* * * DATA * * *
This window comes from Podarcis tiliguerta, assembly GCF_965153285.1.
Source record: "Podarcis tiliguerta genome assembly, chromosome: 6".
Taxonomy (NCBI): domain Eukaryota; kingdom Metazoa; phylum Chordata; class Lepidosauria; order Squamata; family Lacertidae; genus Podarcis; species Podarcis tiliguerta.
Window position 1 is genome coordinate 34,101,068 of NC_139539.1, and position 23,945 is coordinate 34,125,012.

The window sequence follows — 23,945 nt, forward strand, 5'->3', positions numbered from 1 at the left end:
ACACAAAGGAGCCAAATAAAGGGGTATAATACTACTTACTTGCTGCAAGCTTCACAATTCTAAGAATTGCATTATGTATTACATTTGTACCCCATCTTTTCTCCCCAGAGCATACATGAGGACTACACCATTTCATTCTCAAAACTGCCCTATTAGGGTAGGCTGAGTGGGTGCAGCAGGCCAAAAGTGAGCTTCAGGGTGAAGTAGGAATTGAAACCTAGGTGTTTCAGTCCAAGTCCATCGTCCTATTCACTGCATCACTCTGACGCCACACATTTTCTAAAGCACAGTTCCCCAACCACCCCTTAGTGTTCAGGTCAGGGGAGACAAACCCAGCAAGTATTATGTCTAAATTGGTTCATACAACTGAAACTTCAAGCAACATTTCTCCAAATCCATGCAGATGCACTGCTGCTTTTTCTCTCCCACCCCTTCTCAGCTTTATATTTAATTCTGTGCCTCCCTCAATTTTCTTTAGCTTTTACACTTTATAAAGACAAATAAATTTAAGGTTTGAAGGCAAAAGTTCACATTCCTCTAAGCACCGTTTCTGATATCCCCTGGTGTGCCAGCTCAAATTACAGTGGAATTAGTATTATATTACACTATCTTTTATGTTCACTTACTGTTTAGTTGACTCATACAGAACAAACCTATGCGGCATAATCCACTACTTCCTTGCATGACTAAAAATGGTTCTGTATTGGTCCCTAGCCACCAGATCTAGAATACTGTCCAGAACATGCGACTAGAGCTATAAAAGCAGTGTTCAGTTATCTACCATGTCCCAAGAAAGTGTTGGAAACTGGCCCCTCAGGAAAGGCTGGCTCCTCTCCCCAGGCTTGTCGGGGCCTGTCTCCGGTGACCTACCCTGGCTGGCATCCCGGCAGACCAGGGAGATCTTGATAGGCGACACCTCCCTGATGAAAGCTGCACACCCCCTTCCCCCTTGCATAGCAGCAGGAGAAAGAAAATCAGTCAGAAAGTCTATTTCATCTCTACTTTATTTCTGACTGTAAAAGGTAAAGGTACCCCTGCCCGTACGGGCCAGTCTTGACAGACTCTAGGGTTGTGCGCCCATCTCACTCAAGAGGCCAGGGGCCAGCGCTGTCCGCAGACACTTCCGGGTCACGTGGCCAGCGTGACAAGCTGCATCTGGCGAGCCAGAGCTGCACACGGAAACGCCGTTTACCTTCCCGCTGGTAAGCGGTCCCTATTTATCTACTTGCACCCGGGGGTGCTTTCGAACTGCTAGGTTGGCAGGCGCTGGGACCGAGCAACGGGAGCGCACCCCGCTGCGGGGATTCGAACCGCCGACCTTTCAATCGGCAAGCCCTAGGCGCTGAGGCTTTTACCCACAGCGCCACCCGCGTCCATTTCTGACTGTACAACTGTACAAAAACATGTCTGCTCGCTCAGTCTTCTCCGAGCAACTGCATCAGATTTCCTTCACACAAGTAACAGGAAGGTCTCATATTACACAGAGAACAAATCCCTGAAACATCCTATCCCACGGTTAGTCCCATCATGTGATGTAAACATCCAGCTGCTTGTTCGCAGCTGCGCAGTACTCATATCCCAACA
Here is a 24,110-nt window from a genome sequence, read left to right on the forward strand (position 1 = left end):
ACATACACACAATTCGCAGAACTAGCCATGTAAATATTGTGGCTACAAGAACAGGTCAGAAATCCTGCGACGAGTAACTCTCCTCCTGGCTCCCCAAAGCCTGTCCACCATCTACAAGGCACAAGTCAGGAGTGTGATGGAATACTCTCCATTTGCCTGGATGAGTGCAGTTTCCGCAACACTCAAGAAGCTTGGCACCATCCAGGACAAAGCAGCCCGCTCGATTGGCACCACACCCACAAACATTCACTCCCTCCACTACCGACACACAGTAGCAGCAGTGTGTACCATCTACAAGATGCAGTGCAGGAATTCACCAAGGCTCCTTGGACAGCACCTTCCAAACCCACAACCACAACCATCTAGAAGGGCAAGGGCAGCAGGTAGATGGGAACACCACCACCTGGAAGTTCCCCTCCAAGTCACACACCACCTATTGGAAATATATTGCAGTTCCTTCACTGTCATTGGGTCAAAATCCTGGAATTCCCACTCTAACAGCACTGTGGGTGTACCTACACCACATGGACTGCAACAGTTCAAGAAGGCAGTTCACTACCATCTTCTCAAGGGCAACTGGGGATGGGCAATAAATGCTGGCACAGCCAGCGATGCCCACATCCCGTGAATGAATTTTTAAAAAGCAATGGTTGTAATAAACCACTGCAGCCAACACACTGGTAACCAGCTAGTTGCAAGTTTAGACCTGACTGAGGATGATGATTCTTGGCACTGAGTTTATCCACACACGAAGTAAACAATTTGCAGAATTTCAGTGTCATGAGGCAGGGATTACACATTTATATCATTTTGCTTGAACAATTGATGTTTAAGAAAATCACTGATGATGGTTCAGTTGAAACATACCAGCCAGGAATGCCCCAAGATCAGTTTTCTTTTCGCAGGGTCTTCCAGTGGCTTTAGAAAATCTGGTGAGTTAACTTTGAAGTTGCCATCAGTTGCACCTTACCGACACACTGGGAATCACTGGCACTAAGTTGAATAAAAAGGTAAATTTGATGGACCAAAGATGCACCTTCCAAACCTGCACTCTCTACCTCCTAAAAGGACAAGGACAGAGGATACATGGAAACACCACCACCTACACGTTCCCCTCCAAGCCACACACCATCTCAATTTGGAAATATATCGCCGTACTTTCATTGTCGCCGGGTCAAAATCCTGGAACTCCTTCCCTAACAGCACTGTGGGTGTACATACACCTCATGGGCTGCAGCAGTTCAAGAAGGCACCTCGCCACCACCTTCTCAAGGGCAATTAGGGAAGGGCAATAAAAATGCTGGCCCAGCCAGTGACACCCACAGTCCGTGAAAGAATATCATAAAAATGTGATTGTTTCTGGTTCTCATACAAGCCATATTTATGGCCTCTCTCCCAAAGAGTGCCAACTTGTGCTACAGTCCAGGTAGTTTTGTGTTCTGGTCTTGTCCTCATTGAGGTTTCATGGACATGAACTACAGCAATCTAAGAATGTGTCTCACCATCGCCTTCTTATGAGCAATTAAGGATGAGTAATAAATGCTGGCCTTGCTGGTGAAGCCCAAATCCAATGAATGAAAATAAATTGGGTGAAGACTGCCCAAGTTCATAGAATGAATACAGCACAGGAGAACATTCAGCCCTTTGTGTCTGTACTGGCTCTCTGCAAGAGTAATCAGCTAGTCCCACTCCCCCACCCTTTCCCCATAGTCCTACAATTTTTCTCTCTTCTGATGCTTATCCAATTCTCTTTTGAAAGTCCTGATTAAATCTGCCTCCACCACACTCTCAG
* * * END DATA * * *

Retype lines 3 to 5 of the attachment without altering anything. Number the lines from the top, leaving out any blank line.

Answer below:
Taxonomy (NCBI): domain Eukaryota; kingdom Metazoa; phylum Chordata; class Lepidosauria; order Squamata; family Lacertidae; genus Podarcis; species Podarcis tiliguerta.
Window position 1 is genome coordinate 34,101,068 of NC_139539.1, and position 23,945 is coordinate 34,125,012.

The window sequence follows — 23,945 nt, forward strand, 5'->3', positions numbered from 1 at the left end: